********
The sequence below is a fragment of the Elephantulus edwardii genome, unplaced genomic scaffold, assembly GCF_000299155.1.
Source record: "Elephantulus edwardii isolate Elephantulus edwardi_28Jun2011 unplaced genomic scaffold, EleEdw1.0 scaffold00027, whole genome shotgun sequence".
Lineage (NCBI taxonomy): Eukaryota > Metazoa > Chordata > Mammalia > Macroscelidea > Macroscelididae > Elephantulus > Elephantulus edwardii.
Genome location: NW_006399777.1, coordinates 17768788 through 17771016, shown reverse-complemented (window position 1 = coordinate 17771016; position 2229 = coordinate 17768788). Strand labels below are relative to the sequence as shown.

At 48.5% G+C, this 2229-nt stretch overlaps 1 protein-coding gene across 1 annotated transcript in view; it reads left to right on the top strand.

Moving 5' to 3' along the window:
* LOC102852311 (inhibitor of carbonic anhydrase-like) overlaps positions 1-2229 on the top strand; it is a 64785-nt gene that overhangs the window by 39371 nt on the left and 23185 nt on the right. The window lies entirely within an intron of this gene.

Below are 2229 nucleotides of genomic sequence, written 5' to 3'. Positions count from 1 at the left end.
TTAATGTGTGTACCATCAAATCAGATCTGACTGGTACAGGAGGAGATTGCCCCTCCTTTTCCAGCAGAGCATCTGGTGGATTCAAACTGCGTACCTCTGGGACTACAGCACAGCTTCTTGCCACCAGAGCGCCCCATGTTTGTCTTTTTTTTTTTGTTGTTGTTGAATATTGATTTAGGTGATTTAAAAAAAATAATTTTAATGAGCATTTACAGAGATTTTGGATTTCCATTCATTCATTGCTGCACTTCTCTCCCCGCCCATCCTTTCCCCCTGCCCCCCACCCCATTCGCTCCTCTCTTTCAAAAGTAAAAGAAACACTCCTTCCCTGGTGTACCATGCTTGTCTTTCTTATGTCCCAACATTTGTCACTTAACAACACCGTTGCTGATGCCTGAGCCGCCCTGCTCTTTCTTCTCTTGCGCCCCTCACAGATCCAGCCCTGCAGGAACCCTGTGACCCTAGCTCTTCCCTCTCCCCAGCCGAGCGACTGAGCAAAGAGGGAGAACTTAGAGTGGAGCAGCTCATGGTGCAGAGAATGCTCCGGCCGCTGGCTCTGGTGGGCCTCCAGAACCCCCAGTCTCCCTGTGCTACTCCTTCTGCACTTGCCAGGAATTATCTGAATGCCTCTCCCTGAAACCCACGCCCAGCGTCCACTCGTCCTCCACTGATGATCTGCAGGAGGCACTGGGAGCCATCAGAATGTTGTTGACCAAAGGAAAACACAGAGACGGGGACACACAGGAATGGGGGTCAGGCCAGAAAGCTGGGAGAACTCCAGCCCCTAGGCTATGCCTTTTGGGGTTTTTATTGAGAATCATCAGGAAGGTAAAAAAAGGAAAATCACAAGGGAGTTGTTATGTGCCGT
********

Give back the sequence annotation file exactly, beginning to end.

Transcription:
The sequence below is a fragment of the Elephantulus edwardii genome, unplaced genomic scaffold, assembly GCF_000299155.1.
Source record: "Elephantulus edwardii isolate Elephantulus edwardi_28Jun2011 unplaced genomic scaffold, EleEdw1.0 scaffold00027, whole genome shotgun sequence".
Lineage (NCBI taxonomy): Eukaryota > Metazoa > Chordata > Mammalia > Macroscelidea > Macroscelididae > Elephantulus > Elephantulus edwardii.
Genome location: NW_006399777.1, coordinates 17768788 through 17771016, shown reverse-complemented (window position 1 = coordinate 17771016; position 2229 = coordinate 17768788). Strand labels below are relative to the sequence as shown.

At 48.5% G+C, this 2229-nt stretch overlaps 1 protein-coding gene across 1 annotated transcript in view; it reads left to right on the top strand.

Moving 5' to 3' along the window:
* LOC102852311 (inhibitor of carbonic anhydrase-like) overlaps positions 1-2229 on the top strand; it is a 64785-nt gene that overhangs the window by 39371 nt on the left and 23185 nt on the right. The window lies entirely within an intron of this gene.

Below are 2229 nucleotides of genomic sequence, written 5' to 3'. Positions count from 1 at the left end.
TTAATGTGTGTACCATCAAATCAGATCTGACTGGTACAGGAGGAGATTGCCCCTCCTTTTCCAGCAGAGCATCTGGTGGATTCAAACTGCGTACCTCTGGGACTACAGCACAGCTTCTTGCCACCAGAGCGCCCCATGTTTGTCTTTTTTTTTTTGTTGTTGTTGAATATTGATTTAGGTGATTTAAAAAAAATAATTTTAATGAGCATTTACAGAGATTTTGGATTTCCATTCATTCATTGCTGCACTTCTCTCCCCGCCCATCCTTTCCCCCTGCCCCCCACCCCATTCGCTCCTCTCTTTCAAAAGTAAAAGAAACACTCCTTCCCTGGTGTACCATGCTTGTCTTTCTTATGTCCCAACATTTGTCACTTAACAACACCGTTGCTGATGCCTGAGCCGCCCTGCTCTTTCTTCTCTTGCGCCCCTCACAGATCCAGCCCTGCAGGAACCCTGTGACCCTAGCTCTTCCCTCTCCCCAGCCGAGCGACTGAGCAAAGAGGGAGAACTTAGAGTGGAGCAGCTCATGGTGCAGAGAATGCTCCGGCCGCTGGCTCTGGTGGGCCTCCAGAACCCCCAGTCTCCCTGTGCTACTCCTTCTGCACTTGCCAGGAATTATCTGAATGCCTCTCCCTGAAACCCACGCCCAGCGTCCACTCGTCCTCCACTGATGATCTGCAGGAGGCACTGGGAGCCATCAGAATGTTGTTGACCAAAGGAAAACACAGAGACGGGGACACACAGGAATGGGGGTCAGGCCAGAAAGCTGGGAGAACTCCAGCCCCTAGGCTATGCCTTTTGGGGTTTTTATTGAGAATCATCAGGAAGGTAAAAAAAGGAAAATCACAAGGGAGTTGTTATGTGCCGT